Adding value to microfinance
As part of its work as a social investor, Oikocredit has a capacity building unit as part of the social performance department that assists partners and the wider microfinance community in maintaining social practices. Oikocredit has dedicated social performance officers in every region that mentor and support existing and potential partners in both day-to-day operations and longer-term social goals. Elikanah Ng’ang’a is one of Oikocredit’s social performance officers and covers four countries in East Africa. We recently spoke with Elikanah about the role of social performance in his region.
You are responsible for social performance work in Kenya, Rwanda, Tanzania and Uganda. What does your work involve?
“We see the role of social performance and capacity building in East Africa as something that adds value to what organizations are already doing. In most cases, our partners require additional support to meet their financial, social and at times environmental goals. For example, we have a social performance mentoring programme which supports organizations in being more effective in reaching their social goals. These goals often include reaching more low income earners, providing products and services that enable clients to improve their income and making sure clients are protected from harm. Other types of initiatives include market positioning and new product development to support organizations that wish to venture into new markets or want to develop new products to meet client’s needs.”
How do you manage capacity building in your region?
“In East Africa we have developed a capacity building and social performance strategy that has two approaches. The first provides mentoring which covers a number of partners. Each year the country managers select which partners need to be supported through the programmes based on their feedback during monitoring. The second approach is where partners come-up with the needs themselves. When this happens, Oikocredit visits the partners to try and understand those needs and discuss with them the best approach to address them.”
What types of organizations do you generally work with in East Africa?
“Majority of organizations we work with are third tier MFIs, which basically mean MFIs that are small and not yet mature. We have a number of small savings and credit cooperatives and a few farmer-based organizations. In coming years we plan to increase our financing of agricultural partners. Since quite a number of our partners are young and growing organizations, part of our challenge is to support them to achieve their social and financial goals. From our experience, young and growing organizations require more capacity building support therefore it is important for us not only to provide debt finance as well as also capacity building initiatives.”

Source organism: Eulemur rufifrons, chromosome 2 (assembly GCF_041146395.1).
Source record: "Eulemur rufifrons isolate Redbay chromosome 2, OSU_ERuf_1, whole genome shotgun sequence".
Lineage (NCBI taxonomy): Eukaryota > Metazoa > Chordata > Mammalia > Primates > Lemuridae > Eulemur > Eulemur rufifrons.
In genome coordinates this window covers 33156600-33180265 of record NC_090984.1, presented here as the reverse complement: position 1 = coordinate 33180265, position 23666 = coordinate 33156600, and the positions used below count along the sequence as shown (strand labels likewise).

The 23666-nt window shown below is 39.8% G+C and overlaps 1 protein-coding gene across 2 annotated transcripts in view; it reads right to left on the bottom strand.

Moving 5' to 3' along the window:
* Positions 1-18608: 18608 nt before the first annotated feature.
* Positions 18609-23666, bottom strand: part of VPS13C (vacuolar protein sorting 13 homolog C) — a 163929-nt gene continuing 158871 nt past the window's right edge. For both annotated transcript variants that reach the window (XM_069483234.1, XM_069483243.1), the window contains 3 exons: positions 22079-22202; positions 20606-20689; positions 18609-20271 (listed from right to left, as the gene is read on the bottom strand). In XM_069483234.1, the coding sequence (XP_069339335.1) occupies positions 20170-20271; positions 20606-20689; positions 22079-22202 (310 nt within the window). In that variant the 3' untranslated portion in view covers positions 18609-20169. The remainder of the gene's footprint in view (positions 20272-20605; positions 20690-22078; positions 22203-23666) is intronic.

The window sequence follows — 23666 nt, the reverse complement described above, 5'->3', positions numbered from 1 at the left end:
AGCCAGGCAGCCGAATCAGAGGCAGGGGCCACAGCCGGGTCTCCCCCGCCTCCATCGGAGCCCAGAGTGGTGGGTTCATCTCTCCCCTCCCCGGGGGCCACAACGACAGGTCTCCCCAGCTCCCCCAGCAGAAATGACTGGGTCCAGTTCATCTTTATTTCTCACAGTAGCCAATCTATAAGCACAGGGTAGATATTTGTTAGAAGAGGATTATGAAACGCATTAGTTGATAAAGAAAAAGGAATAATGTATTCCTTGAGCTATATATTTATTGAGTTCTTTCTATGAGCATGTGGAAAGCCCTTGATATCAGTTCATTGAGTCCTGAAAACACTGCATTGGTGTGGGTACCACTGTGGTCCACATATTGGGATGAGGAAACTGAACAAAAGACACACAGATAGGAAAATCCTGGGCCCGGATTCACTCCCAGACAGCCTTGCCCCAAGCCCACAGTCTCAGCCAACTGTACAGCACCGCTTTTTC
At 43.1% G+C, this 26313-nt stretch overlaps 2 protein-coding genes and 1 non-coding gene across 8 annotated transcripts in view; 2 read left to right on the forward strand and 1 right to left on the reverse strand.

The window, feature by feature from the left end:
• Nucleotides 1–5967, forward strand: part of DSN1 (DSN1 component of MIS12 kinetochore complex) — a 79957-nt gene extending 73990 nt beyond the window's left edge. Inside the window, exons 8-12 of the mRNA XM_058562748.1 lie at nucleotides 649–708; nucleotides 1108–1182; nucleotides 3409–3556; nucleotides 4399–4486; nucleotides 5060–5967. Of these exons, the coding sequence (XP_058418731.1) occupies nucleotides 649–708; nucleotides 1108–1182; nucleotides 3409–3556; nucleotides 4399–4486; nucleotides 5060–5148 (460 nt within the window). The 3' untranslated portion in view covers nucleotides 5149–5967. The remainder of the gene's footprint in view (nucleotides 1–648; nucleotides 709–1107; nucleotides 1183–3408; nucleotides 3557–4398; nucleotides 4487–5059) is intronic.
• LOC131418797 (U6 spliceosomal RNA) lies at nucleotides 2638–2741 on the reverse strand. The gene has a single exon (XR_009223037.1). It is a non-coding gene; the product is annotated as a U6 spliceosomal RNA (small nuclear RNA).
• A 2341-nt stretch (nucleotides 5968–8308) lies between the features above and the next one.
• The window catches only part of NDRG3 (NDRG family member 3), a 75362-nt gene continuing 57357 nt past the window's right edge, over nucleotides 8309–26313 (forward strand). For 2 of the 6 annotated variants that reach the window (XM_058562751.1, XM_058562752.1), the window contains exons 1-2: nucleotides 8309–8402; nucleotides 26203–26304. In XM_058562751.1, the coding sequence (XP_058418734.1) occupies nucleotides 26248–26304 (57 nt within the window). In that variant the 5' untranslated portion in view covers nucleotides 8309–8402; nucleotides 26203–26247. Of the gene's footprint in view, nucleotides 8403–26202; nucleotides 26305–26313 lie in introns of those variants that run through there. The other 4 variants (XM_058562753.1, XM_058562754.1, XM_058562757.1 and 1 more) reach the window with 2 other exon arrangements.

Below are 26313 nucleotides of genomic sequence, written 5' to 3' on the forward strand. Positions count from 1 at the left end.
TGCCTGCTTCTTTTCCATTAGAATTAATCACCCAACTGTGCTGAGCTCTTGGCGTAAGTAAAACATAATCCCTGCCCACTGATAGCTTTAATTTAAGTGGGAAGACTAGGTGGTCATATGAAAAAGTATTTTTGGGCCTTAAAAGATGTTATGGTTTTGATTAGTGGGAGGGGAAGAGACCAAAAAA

Can you give an example of how capacity building impacted on a partner?
“A good example of this would be Kenyan MFI partner, Molyn Credit. Like most MFIs in Kenya, it was facing high competition and also wanted to grow its loan portfolio to include smallholder farmers in an effort to meet it social goals. Oikocredit supported Molyn Credit’s move into a rural district in Kenya and the development of a dairy marketing hub in Western Kenya. Oikocredit also supported training for farmers and staff, product development and bringing together contributors to the marketing hub. This has resulted in over 800 smallholder farmers gaining access to finance through Molyn Credit. Farmers now receive good prices for their milk and Molyn Credit has been able to increase its loan portfolio to smallholder farmers by 20%.”
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